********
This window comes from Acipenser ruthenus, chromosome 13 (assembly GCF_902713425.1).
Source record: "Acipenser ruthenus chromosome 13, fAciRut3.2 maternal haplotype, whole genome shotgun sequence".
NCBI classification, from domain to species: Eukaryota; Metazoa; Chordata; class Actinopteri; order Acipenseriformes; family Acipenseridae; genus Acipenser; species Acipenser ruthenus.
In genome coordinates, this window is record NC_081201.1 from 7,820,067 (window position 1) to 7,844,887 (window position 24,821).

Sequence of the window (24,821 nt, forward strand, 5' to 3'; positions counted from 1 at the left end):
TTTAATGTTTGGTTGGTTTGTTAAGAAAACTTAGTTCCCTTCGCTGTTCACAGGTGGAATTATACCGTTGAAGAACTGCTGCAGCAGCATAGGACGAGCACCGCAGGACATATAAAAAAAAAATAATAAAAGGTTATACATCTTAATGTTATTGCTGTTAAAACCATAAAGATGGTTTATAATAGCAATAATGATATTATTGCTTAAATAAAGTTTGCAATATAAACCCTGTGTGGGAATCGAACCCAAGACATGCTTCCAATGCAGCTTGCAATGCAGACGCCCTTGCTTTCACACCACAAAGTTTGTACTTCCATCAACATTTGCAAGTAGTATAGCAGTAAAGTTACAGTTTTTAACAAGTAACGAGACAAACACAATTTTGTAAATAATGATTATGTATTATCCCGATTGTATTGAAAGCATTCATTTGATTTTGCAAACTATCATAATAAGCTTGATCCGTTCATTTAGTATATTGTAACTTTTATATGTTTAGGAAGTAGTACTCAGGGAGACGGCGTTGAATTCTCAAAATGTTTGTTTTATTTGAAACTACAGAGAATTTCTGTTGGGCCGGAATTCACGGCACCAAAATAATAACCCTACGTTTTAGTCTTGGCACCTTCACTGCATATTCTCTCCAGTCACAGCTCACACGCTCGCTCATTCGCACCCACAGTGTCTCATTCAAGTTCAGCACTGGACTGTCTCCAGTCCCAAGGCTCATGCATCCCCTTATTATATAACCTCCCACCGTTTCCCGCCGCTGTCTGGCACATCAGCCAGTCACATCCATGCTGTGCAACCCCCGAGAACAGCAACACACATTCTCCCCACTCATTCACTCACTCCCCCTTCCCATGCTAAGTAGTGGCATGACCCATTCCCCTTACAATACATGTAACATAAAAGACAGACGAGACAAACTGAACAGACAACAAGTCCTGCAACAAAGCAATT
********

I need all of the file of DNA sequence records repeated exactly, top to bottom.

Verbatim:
This window comes from Acipenser ruthenus, chromosome 13 (assembly GCF_902713425.1).
Source record: "Acipenser ruthenus chromosome 13, fAciRut3.2 maternal haplotype, whole genome shotgun sequence".
NCBI classification, from domain to species: Eukaryota; Metazoa; Chordata; class Actinopteri; order Acipenseriformes; family Acipenseridae; genus Acipenser; species Acipenser ruthenus.
In genome coordinates, this window is record NC_081201.1 from 7,820,067 (window position 1) to 7,844,887 (window position 24,821).

Sequence of the window (24,821 nt, forward strand, 5' to 3'; positions counted from 1 at the left end):
TTTAATGTTTGGTTGGTTTGTTAAGAAAACTTAGTTCCCTTCGCTGTTCACAGGTGGAATTATACCGTTGAAGAACTGCTGCAGCAGCATAGGACGAGCACCGCAGGACATATAAAAAAAAAATAATAAAAGGTTATACATCTTAATGTTATTGCTGTTAAAACCATAAAGATGGTTTATAATAGCAATAATGATATTATTGCTTAAATAAAGTTTGCAATATAAACCCTGTGTGGGAATCGAACCCAAGACATGCTTCCAATGCAGCTTGCAATGCAGACGCCCTTGCTTTCACACCACAAAGTTTGTACTTCCATCAACATTTGCAAGTAGTATAGCAGTAAAGTTACAGTTTTTAACAAGTAACGAGACAAACACAATTTTGTAAATAATGATTATGTATTATCCCGATTGTATTGAAAGCATTCATTTGATTTTGCAAACTATCATAATAAGCTTGATCCGTTCATTTAGTATATTGTAACTTTTATATGTTTAGGAAGTAGTACTCAGGGAGACGGCGTTGAATTCTCAAAATGTTTGTTTTATTTGAAACTACAGAGAATTTCTGTTGGGCCGGAATTCACGGCACCAAAATAATAACCCTACGTTTTAGTCTTGGCACCTTCACTGCATATTCTCTCCAGTCACAGCTCACACGCTCGCTCATTCGCACCCACAGTGTCTCATTCAAGTTCAGCACTGGACTGTCTCCAGTCCCAAGGCTCATGCATCCCCTTATTATATAACCTCCCACCGTTTCCCGCCGCTGTCTGGCACATCAGCCAGTCACATCCATGCTGTGCAACCCCCGAGAACAGCAACACACATTCTCCCCACTCATTCACTCACTCCCCCTTCCCATGCTAAGTAGTGGCATGACCCATTCCCCTTACAATACATGTAACATAAAAGACAGACGAGACAAACTGAACAGACAACAAGTCCTGCAACAAAGCAATT